What I love about hiking is how simple it is. You put one foot in front of the other and deal with each obstacle and ascent as it appears.

You’re focused on what’s coming next and what is left to conquer. This drive to keep moving forward means that we don’t often turn around to realise how far we’ve come – to admire the view, so to speak. I guess the tenuous comparison I am trying to make is that the same can be said for personal progress.

James asked me to write something about my journey, so I took this opportunity to reflect and look back on the route I had taken to get to where I am today.

At school, physical education was something I resented. I hated the sweating. I hated the suffering. I hated being the worst at everything we had to do. I was great at making myself the joke of physical activity though. This was an all too transparent attempt to deflect attention away from how bad I was at it. Most memorably, my first attempt at high jump ended by theatrically jumping under the bar and landing with a great flourish. Everyone laughed. I got up, shrugged, and was not expected to do much else that lesson.

At university, having shaken off the shackles of weekly physical education, I decided that an approach to a balanced diet was a R5 spring roll, a Chelsea bun and a half litre of milk. I thought nothing of stopping in at a petrol station on my way home for a packet of crisps and a chocolate. This very serious approach to nutrition persisted for most of my time on campus and the result was a soft bodied 82kg twenty year old who thought he looked fine and that exercise was for jocks – not for sensitive, analytically minded people like myself.

I was a happy eater. Until one day I wasn’t. My mindset had shifted. I began to resent my food choices, but I took no responsibility for them. My idea of a solution would just be to drive to different petrol stations to avoid the judgement of the cashiers. I would lower my eyes to escape the critical glances of others regarding my appearance. I would eat those crisps and chocolates in secret where I could avoid the gaze of people questioning my food choices. My relationship with food had begun to spiral out of control.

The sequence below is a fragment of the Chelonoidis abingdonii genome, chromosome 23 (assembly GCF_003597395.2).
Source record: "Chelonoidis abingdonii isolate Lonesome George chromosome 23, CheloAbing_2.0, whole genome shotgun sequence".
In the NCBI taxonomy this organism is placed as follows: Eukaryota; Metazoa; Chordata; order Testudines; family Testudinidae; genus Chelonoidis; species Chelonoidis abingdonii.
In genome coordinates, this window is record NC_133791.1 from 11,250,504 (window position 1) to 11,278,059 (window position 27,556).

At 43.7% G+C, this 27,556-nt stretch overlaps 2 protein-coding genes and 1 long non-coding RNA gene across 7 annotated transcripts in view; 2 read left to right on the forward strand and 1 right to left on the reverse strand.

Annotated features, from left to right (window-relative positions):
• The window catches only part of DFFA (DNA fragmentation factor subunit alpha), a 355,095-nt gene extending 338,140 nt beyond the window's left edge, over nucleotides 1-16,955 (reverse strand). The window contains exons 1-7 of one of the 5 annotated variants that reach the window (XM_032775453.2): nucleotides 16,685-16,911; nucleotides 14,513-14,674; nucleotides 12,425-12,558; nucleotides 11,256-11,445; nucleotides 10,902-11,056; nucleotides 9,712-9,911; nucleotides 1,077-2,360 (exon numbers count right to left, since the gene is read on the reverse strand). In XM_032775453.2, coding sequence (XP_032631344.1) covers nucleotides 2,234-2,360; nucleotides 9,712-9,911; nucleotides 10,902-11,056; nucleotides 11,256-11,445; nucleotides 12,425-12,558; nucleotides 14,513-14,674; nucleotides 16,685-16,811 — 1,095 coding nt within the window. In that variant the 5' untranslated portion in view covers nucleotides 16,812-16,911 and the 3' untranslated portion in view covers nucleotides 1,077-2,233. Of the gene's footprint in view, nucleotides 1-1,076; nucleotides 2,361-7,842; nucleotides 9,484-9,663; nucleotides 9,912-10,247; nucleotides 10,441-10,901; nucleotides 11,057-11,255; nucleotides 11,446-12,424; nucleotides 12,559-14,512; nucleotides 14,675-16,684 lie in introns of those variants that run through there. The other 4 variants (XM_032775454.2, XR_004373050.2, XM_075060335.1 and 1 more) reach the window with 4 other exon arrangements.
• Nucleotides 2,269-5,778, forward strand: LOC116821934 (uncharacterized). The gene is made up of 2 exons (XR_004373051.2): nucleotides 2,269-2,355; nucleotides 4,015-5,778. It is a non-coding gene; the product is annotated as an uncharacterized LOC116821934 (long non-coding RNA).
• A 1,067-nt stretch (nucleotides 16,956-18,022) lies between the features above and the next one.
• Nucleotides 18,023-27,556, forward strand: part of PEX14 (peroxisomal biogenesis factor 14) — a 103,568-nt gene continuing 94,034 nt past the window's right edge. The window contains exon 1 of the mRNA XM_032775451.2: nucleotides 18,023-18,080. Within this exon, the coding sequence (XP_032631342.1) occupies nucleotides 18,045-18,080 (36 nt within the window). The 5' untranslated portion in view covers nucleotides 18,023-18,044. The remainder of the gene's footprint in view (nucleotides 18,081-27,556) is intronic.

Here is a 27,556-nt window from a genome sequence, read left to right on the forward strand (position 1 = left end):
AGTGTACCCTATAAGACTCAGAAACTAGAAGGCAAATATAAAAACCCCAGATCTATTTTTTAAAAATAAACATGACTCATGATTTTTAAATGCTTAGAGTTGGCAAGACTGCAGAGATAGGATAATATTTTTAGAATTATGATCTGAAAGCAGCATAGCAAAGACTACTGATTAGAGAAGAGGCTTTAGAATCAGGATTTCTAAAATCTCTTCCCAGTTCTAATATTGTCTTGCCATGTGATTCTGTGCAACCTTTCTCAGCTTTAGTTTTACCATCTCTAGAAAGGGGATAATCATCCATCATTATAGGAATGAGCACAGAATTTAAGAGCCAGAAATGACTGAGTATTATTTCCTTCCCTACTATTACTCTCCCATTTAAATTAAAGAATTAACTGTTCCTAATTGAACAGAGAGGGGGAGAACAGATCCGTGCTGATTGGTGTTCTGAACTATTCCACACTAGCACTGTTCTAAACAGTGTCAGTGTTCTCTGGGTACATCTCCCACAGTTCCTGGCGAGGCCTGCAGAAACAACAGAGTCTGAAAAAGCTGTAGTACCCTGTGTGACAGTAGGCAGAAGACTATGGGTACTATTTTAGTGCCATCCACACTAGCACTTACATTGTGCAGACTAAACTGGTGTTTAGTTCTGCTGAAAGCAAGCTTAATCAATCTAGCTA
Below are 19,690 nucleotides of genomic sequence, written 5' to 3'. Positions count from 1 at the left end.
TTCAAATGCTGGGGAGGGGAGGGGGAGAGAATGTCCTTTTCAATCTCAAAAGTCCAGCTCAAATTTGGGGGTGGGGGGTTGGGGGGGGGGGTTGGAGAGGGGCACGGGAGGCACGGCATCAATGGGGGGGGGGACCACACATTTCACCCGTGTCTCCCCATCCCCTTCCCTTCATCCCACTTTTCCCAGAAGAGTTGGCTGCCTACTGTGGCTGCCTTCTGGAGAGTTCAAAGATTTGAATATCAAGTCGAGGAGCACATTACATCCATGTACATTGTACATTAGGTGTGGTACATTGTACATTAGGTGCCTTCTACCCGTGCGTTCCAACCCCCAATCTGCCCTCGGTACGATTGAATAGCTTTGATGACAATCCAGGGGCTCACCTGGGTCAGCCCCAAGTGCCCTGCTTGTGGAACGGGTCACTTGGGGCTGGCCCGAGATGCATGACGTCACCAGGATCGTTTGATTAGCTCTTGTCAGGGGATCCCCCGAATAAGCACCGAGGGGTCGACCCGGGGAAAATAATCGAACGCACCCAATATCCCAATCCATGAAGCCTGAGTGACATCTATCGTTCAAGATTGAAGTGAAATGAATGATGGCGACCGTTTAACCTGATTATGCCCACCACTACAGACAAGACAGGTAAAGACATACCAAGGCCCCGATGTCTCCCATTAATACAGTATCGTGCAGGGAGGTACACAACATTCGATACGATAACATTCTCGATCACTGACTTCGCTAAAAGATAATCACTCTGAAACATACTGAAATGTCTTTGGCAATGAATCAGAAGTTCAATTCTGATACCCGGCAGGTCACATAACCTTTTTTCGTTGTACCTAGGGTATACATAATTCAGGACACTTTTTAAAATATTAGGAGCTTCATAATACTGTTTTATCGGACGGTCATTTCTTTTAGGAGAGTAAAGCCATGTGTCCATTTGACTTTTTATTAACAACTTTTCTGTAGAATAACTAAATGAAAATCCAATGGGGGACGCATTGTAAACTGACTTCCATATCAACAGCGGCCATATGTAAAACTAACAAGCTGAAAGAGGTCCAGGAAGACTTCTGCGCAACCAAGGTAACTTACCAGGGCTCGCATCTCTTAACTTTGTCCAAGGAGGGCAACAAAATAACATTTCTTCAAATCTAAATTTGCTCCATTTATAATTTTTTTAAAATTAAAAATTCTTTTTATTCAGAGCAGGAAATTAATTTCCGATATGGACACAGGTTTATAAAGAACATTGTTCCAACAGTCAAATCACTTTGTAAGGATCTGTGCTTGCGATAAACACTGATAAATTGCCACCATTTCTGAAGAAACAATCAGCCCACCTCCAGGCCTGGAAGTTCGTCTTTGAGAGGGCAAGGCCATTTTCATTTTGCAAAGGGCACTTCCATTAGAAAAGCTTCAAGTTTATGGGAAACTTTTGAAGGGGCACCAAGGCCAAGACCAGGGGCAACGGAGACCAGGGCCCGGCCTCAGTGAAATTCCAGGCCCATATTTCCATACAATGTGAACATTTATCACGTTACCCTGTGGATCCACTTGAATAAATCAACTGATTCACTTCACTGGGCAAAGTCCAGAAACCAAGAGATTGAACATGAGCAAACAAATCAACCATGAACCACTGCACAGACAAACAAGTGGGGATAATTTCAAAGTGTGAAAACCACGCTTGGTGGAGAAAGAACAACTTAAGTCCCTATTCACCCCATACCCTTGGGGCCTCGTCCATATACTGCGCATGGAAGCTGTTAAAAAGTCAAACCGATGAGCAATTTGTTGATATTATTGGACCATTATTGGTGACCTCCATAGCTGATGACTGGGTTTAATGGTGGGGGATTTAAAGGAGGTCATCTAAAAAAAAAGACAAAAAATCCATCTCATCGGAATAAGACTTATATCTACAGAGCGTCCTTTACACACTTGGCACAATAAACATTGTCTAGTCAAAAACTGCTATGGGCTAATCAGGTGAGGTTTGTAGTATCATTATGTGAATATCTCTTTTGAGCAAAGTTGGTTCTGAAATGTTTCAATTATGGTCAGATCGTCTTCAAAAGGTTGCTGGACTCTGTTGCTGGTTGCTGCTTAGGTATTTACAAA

By the time I had decided to start exercising it is fair to say I had developed some form of dysfunction regarding exercise and eating. Exercise was ultimately a way to balance the scales when it came to my food choices. Burn 1000 calories, eat 1000 calories, simple. I had no real goals, gym was just that chore I did one hour a day, three days a week.

People are quick to knock wellness programs, cynically labelling them as easy ways to extract further value from an insurance company’s clients, but in truth that was what kick-started my drive to feel better about myself. I went for assessments and the reality was there on paper for my analytical mind to interpret: I was overweight with a high, albeit not completely unacceptable body fat percentage. I was making poor nutritional choices and my BMI was in the ‘pre-obese’ range. I made my focus to accumulate as many points as possible to improve my status in the wellness program. This meant more regular sessions in the gym and signing up for ‘those’ walk events and eventually 10 and 21km runs. Somewhere in this I fell in love with the post exercise endorphins, elated in the knowledge that I was en route to a gold status and that I knew that any treat I ate I had ‘earned’.